Why `const` fields in a `mutable struct` instead of `mutable` field in ordinary `struct`?

The documentation praises immutable structs:

Composite objects declared with struct are immutable; they cannot be modified after construction. This may seem odd at first, but it has several advantages:

  • It can be more efficient. Some structs can be packed efficiently into arrays, and in some cases the compiler is able to avoid allocating immutable objects entirely.
  • It is not possible to violate the invariants provided by the type’s constructors.
  • Code using immutable objects can be easier to reason about.

So, struct Thing field end creates a type whose instances will be immutable. You have to explicitly opt into mutability using mutable struct Thing field end.

The next section of the documentation says:

In cases where one or more fields of an otherwise mutable struct is known to be immutable, one can declare these fields as such using const

This lets me define a mutable struct with some const fields:

mutable struct I_am_mut
   const immutable::Int

Here, I have to explicitly opt into immutability.

Why this dissonance:

  • Structs are fully immutable. I have to opt into full mutability by using mutable struct. There’s no partial mutability for structs.
  • mutable structs are fully mutable. I can opt into partial immutability by using const.

Why not make struct “partially mutable”, similar to how mutable struct can be partially immutable? Like this:

struct PartiallyMut
   mutable mutate_me::Int

With this design, mutability is always opt-in, with a gradual scale:

  1. struct is immutable by default: full immutability.
  2. Parts of a struct can be explicitly marked mutable: partial mutability.
  3. The entire struct can be marked mutable with mutable struct: full mutability.

Today’s mutable struct with const fields could’ve been a basic struct with mutable fields.

This also makes mutable struct a generalization of making individual fields mutable.

Does using mutable structs with const fields provide additional benefits? Why was such a choice made?

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If you have an immutable struct it’s nice to be able to count on it being immutable.

There was some discussion on the PR which implemented the new functionality after the same thing was brought up.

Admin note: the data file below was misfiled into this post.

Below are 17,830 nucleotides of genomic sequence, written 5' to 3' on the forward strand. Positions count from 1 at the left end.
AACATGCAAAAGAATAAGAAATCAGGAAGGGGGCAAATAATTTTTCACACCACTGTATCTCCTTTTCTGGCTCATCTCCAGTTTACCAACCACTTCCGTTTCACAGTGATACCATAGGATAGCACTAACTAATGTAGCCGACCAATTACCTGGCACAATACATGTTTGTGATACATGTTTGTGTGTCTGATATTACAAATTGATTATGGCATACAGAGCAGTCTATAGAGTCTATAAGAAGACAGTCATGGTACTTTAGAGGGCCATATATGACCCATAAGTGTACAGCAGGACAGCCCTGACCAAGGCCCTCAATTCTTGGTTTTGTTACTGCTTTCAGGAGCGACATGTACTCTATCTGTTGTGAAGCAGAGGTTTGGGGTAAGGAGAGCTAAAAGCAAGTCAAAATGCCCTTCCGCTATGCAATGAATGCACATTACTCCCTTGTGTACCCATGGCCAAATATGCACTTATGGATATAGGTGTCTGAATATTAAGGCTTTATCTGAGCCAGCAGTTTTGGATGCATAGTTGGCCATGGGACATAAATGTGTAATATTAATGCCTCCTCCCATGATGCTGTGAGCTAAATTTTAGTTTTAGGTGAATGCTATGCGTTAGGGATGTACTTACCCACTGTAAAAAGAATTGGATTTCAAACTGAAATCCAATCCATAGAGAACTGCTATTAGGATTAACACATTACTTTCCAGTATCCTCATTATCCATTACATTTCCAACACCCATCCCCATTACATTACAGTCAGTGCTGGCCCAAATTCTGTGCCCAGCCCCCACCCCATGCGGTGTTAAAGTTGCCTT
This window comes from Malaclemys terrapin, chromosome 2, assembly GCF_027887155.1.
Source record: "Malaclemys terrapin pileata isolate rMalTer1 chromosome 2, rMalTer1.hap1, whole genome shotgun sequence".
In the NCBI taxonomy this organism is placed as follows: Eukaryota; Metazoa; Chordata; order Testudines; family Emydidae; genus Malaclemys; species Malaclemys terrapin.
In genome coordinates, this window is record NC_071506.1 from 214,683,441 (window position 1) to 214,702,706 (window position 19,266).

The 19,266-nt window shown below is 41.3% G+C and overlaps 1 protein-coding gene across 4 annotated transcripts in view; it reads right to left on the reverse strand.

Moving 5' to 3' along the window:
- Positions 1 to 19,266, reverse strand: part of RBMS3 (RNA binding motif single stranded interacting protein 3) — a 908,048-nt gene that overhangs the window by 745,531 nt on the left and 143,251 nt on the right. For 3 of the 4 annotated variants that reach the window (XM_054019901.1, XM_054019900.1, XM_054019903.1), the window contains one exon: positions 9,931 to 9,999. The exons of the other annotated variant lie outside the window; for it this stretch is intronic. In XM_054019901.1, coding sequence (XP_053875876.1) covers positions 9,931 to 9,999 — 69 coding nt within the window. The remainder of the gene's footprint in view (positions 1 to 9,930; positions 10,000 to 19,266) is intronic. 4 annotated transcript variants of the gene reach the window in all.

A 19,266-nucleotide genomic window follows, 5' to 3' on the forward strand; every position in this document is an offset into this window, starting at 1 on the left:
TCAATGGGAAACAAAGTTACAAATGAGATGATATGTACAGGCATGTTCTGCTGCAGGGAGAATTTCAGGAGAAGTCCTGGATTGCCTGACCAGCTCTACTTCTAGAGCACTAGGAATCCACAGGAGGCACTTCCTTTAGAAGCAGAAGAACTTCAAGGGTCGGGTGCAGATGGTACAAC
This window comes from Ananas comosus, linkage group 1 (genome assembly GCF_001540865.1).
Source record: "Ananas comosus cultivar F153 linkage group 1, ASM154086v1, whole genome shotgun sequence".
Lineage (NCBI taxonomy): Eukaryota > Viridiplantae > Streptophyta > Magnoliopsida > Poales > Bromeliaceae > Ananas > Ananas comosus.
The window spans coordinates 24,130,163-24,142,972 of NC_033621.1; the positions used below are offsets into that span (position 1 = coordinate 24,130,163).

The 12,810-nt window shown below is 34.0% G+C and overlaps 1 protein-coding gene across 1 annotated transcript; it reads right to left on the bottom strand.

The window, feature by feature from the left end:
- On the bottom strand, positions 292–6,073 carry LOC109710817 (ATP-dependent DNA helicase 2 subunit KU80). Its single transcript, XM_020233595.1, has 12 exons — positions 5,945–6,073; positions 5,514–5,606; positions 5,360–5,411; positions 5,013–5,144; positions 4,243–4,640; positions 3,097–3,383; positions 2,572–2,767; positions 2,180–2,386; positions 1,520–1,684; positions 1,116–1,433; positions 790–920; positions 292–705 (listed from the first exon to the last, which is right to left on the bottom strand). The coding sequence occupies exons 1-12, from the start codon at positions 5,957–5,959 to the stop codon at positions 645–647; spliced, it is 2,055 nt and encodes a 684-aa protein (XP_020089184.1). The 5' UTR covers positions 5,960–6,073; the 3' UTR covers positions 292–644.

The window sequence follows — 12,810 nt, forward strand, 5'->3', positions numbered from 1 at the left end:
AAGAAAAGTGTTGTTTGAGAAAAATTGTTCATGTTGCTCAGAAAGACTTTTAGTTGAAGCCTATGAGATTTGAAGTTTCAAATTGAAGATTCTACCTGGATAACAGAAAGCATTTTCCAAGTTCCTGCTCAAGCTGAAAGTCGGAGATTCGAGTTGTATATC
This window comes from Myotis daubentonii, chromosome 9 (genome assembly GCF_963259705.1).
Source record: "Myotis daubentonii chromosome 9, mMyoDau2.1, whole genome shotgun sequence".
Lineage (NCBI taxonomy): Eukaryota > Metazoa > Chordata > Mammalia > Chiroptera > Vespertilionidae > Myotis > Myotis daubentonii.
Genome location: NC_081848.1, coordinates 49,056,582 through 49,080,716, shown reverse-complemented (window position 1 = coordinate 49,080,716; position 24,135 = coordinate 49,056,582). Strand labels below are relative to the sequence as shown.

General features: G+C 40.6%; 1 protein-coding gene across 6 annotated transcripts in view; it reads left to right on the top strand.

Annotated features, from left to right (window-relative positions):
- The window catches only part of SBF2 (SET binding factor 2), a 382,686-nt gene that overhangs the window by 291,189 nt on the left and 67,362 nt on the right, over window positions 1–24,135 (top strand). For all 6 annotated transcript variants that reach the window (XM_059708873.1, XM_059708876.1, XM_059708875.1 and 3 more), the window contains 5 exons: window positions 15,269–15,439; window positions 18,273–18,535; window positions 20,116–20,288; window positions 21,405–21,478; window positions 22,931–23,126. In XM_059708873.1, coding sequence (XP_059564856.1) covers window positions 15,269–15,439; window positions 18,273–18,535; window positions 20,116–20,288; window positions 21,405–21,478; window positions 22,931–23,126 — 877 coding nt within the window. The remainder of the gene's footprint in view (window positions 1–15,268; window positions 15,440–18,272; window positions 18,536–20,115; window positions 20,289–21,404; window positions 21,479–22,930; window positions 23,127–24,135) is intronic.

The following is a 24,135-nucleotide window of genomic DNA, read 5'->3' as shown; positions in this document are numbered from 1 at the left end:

From this comment:

In contrast, if you start with a mutable struct nothing special is needed to make one field const; you can just disallow mutating it.

Indeed, const fields in a mutable struct seem to be much simpler to implement.

I also agree with “a mutable struct with some fields marked const is still mutable, while the opposite is not true (immutable struct with mutable field is no longer immutable)”.

The thing is, I was just trying to make a struct with exactly one mutable field and found my code littered with const fields which looked ugly to me, so I wondered why it was designed this way and of course didn’t find the PR discussion…

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An easy way if you just need one field is to use inner mutability:

julia> struct MyStruct

julia> st = MyStruct(7, Ref(8))
MyStruct(7, Base.RefValue{Int64}(8))

julia> st.reference[] = 9

julia> st
MyStruct(7, Base.RefValue{Int64}(9))


IMO the best short answer is that a struct with some fields mutable and some fields const is a mutable struct. If we had had this feature before 1.0, it seems entirely possible to me that we wouldn’t have mutable struct at all and you would have to opt-in to mutability for each mutable field.

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Note that is likely worse for performance, as the days won’t be stored inline

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I’m pretty sure this is the main reason but I’m not sure if it’s documented anywhere. It seems like a good performance tip or maybe just part of the const docstring

There’s one important distinction between a mutable struct with all const fields and an immutable struct. Consider these:

mutable struct MutableConst
    const f::Int

struct Immutable

The same, right? Not quite:

julia> MutableConst(1) === MutableConst(1)

julia> Immutable(1) === Immutable(1)